New research challenges current views on bone fractures, arguing for more drugs targeting cortical rather than trabecular bone decay.
A report in The Lancet claims treatment for age-related bone loss should shift focus as most age-related fractures occur at cortical sites after the age of 65, rather than the vertebrae.
The study found that 80% of age-related fractures are cortical and non-vertebral, yet osteoporosis research has traditionally focused on trabecular bone loss and fractures of back bones.
The team of researchers from the University of Melbourne used high-tech X-ray and microscopy methods to examine bone mineral density and cortical porosity in old age.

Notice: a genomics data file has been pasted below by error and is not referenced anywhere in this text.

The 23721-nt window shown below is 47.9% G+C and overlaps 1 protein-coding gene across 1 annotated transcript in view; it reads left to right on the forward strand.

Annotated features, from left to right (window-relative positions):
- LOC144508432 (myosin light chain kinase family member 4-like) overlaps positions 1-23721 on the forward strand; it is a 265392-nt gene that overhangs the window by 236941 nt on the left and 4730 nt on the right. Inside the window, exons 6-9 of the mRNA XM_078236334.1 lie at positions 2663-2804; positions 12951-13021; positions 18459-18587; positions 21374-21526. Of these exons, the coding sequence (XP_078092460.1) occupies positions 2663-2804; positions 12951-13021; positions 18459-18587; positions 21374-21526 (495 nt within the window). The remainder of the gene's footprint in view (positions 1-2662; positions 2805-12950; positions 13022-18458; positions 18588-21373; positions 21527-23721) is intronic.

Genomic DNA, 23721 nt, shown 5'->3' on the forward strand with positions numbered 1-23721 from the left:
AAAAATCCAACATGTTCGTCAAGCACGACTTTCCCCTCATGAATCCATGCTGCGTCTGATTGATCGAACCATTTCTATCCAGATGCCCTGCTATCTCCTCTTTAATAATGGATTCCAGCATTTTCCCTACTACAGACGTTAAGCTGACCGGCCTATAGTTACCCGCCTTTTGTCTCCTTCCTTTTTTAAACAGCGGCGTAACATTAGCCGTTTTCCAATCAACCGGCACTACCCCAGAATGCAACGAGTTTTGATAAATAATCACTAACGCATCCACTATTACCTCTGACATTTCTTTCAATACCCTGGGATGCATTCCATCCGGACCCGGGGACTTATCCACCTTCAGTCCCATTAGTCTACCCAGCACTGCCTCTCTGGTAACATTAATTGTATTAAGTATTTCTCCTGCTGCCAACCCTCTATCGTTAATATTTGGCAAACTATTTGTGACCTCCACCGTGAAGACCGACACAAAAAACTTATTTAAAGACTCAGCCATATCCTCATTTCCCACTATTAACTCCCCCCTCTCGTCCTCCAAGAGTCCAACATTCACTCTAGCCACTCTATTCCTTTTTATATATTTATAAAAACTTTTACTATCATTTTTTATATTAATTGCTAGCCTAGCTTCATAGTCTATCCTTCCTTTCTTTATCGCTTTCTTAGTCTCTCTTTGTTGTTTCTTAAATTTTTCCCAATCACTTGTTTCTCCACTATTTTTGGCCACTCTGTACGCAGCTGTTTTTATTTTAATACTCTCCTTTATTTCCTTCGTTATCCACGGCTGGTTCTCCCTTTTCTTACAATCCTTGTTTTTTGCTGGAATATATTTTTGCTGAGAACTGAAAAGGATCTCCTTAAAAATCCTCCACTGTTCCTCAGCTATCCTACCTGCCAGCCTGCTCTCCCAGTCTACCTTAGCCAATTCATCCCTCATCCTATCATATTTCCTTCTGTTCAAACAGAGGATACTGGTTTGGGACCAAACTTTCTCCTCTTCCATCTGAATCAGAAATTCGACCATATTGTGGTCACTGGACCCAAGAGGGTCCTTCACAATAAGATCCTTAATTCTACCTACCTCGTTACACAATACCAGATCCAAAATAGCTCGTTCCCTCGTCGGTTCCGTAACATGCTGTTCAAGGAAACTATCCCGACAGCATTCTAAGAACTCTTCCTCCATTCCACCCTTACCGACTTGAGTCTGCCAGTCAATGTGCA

They conclude that age-related cortical porosity is currently underestimated in fracture risk assessment. Trabecularisation of the cortex can mean cortical remnants that appear similar to trabeculae are mistakenly viewed and recorded as trabecular bone loss, they fear.
"Accurate assessment of bone structure, especially porosity producing cortical remnants, could improve identification of individuals at high and low risk of fracture and therefore assist targeting of treatment", the scientists say.